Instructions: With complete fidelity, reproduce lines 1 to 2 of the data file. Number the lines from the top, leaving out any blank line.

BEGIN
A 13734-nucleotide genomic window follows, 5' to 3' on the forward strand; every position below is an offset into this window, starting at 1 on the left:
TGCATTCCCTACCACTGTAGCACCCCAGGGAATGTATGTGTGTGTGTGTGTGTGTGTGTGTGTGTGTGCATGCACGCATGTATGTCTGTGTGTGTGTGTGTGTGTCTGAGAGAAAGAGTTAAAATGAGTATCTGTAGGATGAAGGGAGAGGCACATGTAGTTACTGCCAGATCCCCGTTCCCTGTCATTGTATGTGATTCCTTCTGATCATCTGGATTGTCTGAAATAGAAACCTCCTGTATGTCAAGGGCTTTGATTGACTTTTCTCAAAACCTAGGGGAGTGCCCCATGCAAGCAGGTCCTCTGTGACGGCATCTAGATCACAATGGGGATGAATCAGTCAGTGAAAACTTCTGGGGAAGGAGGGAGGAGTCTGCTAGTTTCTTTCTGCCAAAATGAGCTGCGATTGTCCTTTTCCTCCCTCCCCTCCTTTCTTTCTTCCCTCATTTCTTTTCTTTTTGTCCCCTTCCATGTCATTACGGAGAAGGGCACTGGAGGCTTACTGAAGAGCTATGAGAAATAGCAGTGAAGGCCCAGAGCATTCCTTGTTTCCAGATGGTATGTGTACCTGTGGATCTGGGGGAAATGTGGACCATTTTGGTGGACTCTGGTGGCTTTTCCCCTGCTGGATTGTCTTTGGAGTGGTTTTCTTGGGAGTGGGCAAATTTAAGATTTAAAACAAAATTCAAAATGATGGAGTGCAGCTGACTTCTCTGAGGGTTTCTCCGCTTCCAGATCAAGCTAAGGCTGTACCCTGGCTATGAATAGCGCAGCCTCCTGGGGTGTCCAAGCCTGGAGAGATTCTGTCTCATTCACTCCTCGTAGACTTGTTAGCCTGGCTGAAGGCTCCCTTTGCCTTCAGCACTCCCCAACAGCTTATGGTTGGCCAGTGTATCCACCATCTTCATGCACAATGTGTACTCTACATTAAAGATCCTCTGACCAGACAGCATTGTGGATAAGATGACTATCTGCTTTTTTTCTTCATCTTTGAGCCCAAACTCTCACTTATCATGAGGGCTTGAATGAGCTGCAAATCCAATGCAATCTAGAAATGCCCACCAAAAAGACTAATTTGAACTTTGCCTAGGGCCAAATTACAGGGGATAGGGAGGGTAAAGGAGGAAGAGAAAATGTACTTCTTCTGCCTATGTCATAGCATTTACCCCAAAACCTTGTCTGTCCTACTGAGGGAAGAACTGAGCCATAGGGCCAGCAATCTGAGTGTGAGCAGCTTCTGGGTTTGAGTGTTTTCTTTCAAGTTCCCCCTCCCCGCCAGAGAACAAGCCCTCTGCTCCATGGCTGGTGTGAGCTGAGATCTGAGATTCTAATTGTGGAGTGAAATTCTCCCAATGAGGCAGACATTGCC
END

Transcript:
A 13734-nucleotide genomic window follows, 5' to 3' on the forward strand; every position below is an offset into this window, starting at 1 on the left:
TGCATTCCCTACCACTGTAGCACCCCAGGGAATGTATGTGTGTGTGTGTGTGTGTGTGTGTGTGTGTGCATGCACGCATGTATGTCTGTGTGTGTGTGTGTGTGTCTGAGAGAAAGAGTTAAAATGAGTATCTGTAGGATGAAGGGAGAGGCACATGTAGTTACTGCCAGATCCCCGTTCCCTGTCATTGTATGTGATTCCTTCTGATCATCTGGATTGTCTGAAATAGAAACCTCCTGTATGTCAAGGGCTTTGATTGACTTTTCTCAAAACCTAGGGGAGTGCCCCATGCAAGCAGGTCCTCTGTGACGGCATCTAGATCACAATGGGGATGAATCAGTCAGTGAAAACTTCTGGGGAAGGAGGGAGGAGTCTGCTAGTTTCTTTCTGCCAAAATGAGCTGCGATTGTCCTTTTCCTCCCTCCCCTCCTTTCTTTCTTCCCTCATTTCTTTTCTTTTTGTCCCCTTCCATGTCATTACGGAGAAGGGCACTGGAGGCTTACTGAAGAGCTATGAGAAATAGCAGTGAAGGCCCAGAGCATTCCTTGTTTCCAGATGGTATGTGTACCTGTGGATCTGGGGGAAATGTGGACCATTTTGGTGGACTCTGGTGGCTTTTCCCCTGCTGGATTGTCTTTGGAGTGGTTTTCTTGGGAGTGGGCAAATTTAAGATTTAAAACAAAATTCAAAATGATGGAGTGCAGCTGACTTCTCTGAGGGTTTCTCCGCTTCCAGATCAAGCTAAGGCTGTACCCTGGCTATGAATAGCGCAGCCTCCTGGGGTGTCCAAGCCTGGAGAGATTCTGTCTCATTCACTCCTCGTAGACTTGTTAGCCTGGCTGAAGGCTCCCTTTGCCTTCAGCACTCCCCAACAGCTTATGGTTGGCCAGTGTATCCACCATCTTCATGCACAATGTGTACTCTACATTAAAGATCCTCTGACCAGACAGCATTGTGGATAAGATGACTATCTGCTTTTTTTCTTCATCTTTGAGCCCAAACTCTCACTTATCATGAGGGCTTGAATGAGCTGCAAATCCAATGCAATCTAGAAATGCCCACCAAAAAGACTAATTTGAACTTTGCCTAGGGCCAAATTACAGGGGATAGGGAGGGTAAAGGAGGAAGAGAAAATGTACTTCTTCTGCCTATGTCATAGCATTTACCCCAAAACCTTGTCTGTCCTACTGAGGGAAGAACTGAGCCATAGGGCCAGCAATCTGAGTGTGAGCAGCTTCTGGGTTTGAGTGTTTTCTTTCAAGTTCCCCCTCCCCGCCAGAGAACAAGCCCTCTGCTCCATGGCTGGTGTGAGCTGAGATCTGAGATTCTAATTGTGGAGTGAAATTCTCCCAATGAGGCAGACATTGCC